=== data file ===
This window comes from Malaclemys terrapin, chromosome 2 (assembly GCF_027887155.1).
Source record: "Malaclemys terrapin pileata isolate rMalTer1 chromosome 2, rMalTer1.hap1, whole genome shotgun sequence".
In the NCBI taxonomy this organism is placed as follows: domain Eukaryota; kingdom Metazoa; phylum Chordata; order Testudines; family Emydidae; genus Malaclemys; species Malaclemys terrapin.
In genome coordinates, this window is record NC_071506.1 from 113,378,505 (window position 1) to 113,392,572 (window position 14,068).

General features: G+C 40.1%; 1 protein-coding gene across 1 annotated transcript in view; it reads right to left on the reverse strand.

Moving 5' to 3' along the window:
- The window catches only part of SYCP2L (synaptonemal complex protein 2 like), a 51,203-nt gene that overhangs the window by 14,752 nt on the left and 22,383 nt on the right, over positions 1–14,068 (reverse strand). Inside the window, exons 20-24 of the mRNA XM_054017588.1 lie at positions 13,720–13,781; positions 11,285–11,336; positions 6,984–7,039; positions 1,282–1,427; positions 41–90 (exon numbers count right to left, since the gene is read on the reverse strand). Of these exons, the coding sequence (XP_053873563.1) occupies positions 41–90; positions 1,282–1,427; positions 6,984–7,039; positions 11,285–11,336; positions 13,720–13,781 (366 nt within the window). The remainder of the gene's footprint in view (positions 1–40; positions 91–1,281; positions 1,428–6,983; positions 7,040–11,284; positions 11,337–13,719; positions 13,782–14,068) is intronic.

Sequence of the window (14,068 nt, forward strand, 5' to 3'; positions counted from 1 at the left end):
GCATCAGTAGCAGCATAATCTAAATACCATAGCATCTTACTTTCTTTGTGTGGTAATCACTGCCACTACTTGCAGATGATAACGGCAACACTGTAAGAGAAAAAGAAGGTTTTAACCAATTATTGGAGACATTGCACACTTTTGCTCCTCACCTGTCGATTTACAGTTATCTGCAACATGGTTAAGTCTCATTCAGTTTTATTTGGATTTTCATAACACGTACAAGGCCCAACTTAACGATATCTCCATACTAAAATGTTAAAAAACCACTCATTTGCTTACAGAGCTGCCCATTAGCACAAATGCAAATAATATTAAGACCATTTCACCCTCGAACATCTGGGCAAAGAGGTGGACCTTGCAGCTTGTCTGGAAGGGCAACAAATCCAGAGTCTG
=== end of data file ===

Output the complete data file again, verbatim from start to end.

This window comes from Malaclemys terrapin, chromosome 2 (assembly GCF_027887155.1).
Source record: "Malaclemys terrapin pileata isolate rMalTer1 chromosome 2, rMalTer1.hap1, whole genome shotgun sequence".
In the NCBI taxonomy this organism is placed as follows: domain Eukaryota; kingdom Metazoa; phylum Chordata; order Testudines; family Emydidae; genus Malaclemys; species Malaclemys terrapin.
In genome coordinates, this window is record NC_071506.1 from 113,378,505 (window position 1) to 113,392,572 (window position 14,068).

General features: G+C 40.1%; 1 protein-coding gene across 1 annotated transcript in view; it reads right to left on the reverse strand.

Moving 5' to 3' along the window:
- The window catches only part of SYCP2L (synaptonemal complex protein 2 like), a 51,203-nt gene that overhangs the window by 14,752 nt on the left and 22,383 nt on the right, over positions 1–14,068 (reverse strand). Inside the window, exons 20-24 of the mRNA XM_054017588.1 lie at positions 13,720–13,781; positions 11,285–11,336; positions 6,984–7,039; positions 1,282–1,427; positions 41–90 (exon numbers count right to left, since the gene is read on the reverse strand). Of these exons, the coding sequence (XP_053873563.1) occupies positions 41–90; positions 1,282–1,427; positions 6,984–7,039; positions 11,285–11,336; positions 13,720–13,781 (366 nt within the window). The remainder of the gene's footprint in view (positions 1–40; positions 91–1,281; positions 1,428–6,983; positions 7,040–11,284; positions 11,337–13,719; positions 13,782–14,068) is intronic.

Sequence of the window (14,068 nt, forward strand, 5' to 3'; positions counted from 1 at the left end):
GCATCAGTAGCAGCATAATCTAAATACCATAGCATCTTACTTTCTTTGTGTGGTAATCACTGCCACTACTTGCAGATGATAACGGCAACACTGTAAGAGAAAAAGAAGGTTTTAACCAATTATTGGAGACATTGCACACTTTTGCTCCTCACCTGTCGATTTACAGTTATCTGCAACATGGTTAAGTCTCATTCAGTTTTATTTGGATTTTCATAACACGTACAAGGCCCAACTTAACGATATCTCCATACTAAAATGTTAAAAAACCACTCATTTGCTTACAGAGCTGCCCATTAGCACAAATGCAAATAATATTAAGACCATTTCACCCTCGAACATCTGGGCAAAGAGGTGGACCTTGCAGCTTGTCTGGAAGGGCAACAAATCCAGAGTCTG